My interest in the idea of nationalism had early roots: my parents emigrated to Canada in the mid-50s; although they lived in Canada for over 50 years, they remained German citizens until they died. I had been told I was a German my entire life. So when I moved to Germany in 2007, I thought I was returning home. Even though I had all the necessary fittings (the language, passport, the german parents), I soon realised I was not German at all. I wanted to express nationalism through paint, and wondered if I would be able to depict German-ness in any meaningful way.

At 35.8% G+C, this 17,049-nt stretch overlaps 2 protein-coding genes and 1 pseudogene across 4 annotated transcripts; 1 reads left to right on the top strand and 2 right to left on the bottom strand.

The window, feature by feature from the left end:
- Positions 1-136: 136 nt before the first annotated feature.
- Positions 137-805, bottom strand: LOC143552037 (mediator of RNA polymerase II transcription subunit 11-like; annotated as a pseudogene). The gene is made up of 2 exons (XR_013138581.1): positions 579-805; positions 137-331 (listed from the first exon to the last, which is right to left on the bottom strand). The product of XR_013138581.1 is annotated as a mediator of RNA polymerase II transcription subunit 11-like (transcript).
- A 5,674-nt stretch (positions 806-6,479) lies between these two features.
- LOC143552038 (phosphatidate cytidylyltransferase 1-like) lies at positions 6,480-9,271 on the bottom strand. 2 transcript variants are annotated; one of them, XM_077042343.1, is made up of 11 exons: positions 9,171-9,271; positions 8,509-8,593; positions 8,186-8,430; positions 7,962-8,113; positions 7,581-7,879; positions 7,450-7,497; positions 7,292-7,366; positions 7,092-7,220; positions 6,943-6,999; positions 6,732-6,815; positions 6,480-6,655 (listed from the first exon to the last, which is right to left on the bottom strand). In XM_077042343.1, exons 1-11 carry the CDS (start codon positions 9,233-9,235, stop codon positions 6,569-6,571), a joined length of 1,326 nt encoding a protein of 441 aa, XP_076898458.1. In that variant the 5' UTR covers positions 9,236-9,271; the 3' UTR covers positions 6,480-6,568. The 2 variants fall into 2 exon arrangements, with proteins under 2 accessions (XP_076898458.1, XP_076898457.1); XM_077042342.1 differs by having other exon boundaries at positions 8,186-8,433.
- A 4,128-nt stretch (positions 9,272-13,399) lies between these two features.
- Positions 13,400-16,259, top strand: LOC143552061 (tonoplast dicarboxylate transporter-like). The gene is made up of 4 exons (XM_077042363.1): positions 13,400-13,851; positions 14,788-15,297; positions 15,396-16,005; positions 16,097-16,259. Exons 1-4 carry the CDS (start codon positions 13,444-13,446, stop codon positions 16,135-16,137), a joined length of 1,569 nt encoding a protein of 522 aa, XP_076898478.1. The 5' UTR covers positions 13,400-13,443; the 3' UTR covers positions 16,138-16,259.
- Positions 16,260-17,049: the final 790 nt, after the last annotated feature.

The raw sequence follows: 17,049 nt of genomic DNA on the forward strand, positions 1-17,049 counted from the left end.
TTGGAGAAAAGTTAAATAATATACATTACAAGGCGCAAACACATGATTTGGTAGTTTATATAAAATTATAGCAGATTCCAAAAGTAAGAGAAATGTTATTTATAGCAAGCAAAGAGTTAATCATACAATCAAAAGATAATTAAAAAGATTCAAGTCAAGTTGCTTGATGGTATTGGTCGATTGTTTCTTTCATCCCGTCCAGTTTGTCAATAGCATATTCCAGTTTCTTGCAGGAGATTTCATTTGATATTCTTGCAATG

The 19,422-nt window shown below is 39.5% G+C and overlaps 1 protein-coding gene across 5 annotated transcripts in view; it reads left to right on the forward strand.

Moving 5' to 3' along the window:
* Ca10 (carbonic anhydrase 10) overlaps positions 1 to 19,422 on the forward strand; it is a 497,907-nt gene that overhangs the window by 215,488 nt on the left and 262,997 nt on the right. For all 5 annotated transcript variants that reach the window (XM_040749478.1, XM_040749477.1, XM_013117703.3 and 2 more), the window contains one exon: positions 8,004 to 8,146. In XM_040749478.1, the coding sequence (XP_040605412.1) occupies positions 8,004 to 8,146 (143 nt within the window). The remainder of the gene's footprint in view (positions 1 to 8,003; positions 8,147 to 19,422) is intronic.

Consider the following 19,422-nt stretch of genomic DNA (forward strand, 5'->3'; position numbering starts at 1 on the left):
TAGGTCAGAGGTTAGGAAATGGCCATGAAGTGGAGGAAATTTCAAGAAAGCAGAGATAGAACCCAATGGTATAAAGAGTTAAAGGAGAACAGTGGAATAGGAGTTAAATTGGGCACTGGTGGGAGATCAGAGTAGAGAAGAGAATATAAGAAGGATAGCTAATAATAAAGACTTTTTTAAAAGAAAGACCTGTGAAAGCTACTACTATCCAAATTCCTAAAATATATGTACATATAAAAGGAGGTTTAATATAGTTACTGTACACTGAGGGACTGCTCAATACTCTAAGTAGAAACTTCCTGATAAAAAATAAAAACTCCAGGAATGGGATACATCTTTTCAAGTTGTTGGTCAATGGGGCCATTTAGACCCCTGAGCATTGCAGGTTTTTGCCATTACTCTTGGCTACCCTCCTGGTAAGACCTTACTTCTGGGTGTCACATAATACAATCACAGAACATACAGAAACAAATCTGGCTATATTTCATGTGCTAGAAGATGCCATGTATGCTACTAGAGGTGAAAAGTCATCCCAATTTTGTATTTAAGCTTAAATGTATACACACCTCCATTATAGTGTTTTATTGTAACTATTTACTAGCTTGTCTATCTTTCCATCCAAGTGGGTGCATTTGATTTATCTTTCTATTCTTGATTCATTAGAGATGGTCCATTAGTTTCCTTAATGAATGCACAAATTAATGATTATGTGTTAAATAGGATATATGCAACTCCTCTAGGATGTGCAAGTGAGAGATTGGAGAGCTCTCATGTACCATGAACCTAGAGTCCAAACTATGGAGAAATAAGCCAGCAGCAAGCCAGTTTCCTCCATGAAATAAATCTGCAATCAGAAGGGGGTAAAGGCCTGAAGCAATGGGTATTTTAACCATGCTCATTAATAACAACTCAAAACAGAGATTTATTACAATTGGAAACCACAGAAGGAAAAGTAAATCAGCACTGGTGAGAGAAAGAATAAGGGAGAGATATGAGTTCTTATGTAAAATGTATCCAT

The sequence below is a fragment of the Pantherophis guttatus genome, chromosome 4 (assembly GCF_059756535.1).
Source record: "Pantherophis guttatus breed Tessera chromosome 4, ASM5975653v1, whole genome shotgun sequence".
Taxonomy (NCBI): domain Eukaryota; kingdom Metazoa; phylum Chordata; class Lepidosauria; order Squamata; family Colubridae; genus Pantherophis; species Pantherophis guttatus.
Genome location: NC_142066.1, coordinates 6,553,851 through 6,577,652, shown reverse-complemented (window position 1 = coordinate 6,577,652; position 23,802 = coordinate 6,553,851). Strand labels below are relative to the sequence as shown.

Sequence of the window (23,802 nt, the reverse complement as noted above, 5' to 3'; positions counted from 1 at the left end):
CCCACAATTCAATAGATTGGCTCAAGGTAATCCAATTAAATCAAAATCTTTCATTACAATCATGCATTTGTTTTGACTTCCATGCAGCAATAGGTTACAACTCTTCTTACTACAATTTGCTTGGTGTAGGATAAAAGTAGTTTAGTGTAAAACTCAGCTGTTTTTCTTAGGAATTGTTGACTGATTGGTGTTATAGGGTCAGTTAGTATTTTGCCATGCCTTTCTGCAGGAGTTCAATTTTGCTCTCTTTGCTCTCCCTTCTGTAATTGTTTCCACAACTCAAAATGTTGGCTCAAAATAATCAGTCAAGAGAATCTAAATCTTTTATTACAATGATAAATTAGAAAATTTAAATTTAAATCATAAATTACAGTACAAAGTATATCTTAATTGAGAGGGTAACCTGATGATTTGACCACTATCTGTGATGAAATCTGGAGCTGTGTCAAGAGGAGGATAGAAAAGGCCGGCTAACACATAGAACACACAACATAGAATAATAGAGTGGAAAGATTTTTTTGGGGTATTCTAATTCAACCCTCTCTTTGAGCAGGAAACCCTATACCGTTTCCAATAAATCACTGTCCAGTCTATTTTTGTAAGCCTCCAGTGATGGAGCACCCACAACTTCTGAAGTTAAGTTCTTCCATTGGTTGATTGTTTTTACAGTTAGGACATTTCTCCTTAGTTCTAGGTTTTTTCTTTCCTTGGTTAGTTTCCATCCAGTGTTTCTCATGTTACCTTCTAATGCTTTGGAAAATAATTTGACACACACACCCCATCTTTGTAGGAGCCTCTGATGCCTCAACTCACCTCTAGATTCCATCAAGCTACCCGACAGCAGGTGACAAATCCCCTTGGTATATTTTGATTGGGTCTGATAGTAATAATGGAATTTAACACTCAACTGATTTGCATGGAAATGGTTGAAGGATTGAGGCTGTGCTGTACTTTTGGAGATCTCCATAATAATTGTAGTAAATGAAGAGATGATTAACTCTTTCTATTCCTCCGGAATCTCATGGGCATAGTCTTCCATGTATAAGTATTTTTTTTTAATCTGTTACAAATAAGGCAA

The second impetus for this series came soon after the European refugee crisis began. Angela Merkel’s open door policy prompted hundreds of thousands of people to cross European external and internal borders, and head towards Germany. Around this time, I met a friend - a New York Jewish lawyer - for coffee. He said, ‘Germany still has atonement.’ Yet, even as we spoke, the schisms were beginning to appear. The rise of nationalism in a country with such a complicated relationship to their nationhood caught my interest.